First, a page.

Michael Corlis took this shot of the Hurricane Dorian-damaged area behind the NCCAT building in October 2019.

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By Peter Vankevich
Ocracoke is famous for capturing people’s imagination. 

It did to Michael Corlis. He, in turn, captures with a camera the island’s stunning beauty that causes speed-scrolling Facebook viewers to hit the pause button. It did to me.

“I live in a beautiful state (West Virginia), but there’s something about Ocracoke that makes me want to photograph it,” Corlis said about the island. “It’s a magical, soulful place.”

Michael Corlis on Ocracoke’s South Point Road. Photo: Peter Vankevich

Growing up in Ho-Ho-Kus, a small northern New Jersey town in Bergen County, he later discovered a passion for both architecture and photography while a student in the early 1970s at the University of Maryland. He singled out Professor Arnie Kramer as his inspiration.

“Once he taught the technical basics, he wanted us to forget the camera and just see,” he said.

Halfway through the program he met Deborah Adcock.

“She was an amazing woman and I asked her to marry me very quickly–six weeks after that,” Corlis said. “Everybody calls her Sam and half the island probably knows her. I’m the bashful one; she’s not.”

With a change of plans after getting married, he started his own design/building business. They later moved to Goddard College in Plainfield, Vermont, to study alternative architecture that incorporated solar energy, wind power and alternate fuels. Back then, Goddard was known. as an innovative, experimental and progressive college. It was there Corlis met Stewart Brand, founder of the “Whole Earth Catalog.”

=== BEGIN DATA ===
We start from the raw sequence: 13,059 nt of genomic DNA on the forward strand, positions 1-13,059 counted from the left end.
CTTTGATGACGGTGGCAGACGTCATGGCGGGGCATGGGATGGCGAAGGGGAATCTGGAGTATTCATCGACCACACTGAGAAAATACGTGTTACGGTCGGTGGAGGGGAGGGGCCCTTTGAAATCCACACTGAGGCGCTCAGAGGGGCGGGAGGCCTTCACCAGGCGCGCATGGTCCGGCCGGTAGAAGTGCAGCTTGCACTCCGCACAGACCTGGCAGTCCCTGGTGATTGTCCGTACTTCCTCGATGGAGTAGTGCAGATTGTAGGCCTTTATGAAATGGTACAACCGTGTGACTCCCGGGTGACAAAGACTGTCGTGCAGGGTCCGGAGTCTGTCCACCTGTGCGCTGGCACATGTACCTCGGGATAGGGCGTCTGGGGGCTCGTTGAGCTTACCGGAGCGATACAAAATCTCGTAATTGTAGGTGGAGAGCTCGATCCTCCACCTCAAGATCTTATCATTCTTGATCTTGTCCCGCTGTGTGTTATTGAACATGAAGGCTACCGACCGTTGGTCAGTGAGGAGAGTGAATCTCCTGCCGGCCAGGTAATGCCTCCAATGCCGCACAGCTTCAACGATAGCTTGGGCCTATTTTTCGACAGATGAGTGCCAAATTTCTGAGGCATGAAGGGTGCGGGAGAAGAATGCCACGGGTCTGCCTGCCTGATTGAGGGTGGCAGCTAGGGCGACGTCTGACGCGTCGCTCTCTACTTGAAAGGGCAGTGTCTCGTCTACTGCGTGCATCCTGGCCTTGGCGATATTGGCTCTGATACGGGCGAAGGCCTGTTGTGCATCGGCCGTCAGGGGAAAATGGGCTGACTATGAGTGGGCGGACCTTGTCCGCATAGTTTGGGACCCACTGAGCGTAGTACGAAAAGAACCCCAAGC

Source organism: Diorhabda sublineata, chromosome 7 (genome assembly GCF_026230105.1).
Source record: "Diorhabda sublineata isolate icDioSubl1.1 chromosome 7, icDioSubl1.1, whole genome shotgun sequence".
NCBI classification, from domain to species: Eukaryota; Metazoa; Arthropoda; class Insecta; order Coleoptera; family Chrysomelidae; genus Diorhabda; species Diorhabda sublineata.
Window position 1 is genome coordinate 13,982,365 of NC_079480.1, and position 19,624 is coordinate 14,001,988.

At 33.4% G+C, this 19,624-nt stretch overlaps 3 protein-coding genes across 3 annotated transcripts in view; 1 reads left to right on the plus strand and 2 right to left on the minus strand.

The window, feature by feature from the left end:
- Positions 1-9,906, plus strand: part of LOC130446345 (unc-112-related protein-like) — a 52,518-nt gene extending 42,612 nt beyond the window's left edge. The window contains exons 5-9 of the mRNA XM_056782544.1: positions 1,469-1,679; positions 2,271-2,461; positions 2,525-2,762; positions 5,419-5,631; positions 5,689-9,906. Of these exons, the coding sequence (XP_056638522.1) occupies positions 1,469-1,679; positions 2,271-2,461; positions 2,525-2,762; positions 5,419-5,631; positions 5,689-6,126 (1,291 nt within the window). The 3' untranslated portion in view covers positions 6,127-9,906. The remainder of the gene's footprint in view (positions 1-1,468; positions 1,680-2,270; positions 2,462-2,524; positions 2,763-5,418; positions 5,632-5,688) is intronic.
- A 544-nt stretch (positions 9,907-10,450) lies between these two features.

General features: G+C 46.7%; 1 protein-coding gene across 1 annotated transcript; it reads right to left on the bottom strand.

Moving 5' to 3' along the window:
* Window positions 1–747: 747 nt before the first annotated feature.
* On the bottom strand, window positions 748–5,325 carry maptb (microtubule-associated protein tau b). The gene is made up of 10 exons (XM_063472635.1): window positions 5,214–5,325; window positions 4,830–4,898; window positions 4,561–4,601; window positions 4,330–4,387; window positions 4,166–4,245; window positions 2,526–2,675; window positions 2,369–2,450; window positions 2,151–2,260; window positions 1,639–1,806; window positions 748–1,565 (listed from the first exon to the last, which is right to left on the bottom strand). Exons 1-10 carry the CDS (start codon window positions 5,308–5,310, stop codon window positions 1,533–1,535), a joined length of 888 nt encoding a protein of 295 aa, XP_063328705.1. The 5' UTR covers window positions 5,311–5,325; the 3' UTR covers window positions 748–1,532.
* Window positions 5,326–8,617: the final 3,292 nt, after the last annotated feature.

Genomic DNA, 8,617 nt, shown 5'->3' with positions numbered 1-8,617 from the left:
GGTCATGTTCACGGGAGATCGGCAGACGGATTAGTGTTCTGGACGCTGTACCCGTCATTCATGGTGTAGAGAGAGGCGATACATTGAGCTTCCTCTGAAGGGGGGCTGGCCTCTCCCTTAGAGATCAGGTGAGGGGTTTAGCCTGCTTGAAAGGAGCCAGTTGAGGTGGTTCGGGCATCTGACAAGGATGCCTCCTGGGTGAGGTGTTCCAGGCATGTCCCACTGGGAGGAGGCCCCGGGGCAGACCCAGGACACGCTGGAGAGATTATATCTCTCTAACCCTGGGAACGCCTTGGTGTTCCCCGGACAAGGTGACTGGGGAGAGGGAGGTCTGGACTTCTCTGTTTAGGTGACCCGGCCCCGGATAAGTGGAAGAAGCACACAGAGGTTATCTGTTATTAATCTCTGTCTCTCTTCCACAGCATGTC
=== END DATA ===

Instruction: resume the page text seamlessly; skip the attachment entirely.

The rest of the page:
While at Goddard, he met some students on their way to the Eastern Shore of Maryland to build a passive solar home. He followed them to help build it in St. Michaels. Since Sam’s family was in that area, they stayed, and he worked on building projects near Annapolis. But he found the urban traffic unbearable.

“Sitting at a stop light one day for three or four cycles before I got through the intersection, it just suddenly, in my mind, popped up, and I said, ‘I gotta get out of here,’” he said.

“I got an interview, was hired and did both 33 years until I retired a few years ago,” he said.

 He and wife, Sam, have been visiting Ocracoke for two decades.

“Once I retired in 2015, we visit more frequently and stay three or four weeks at a time,” he said.

Last year, Corlis worked with Ann Ehringhaus as part of the Ocrafolk Festival photography team.  He would have done it again this year, had it not been canceled due to the pandemic. Ehringhaus, one of Ocracoke’s famous photographers, thinks highly of his work.

“I think his landscape work is just magnificent,” she said.

For the past couple of years, Corlis has produced an Ocracoke calendar. The 2020 edition came out about the time Hurricane Dorian struck and he decided to donate the proceeds to the nonprofit, Ocracoke Alive.

“Most of my landscapes are wide angle, but there’s not a wide enough angle lens for Ocracoke with the big skies and the expansive views and all the variation in colors and textures,” he said.

Maybe not, but Corlis photographs get close.

Tidal Flats by Michael Corlis

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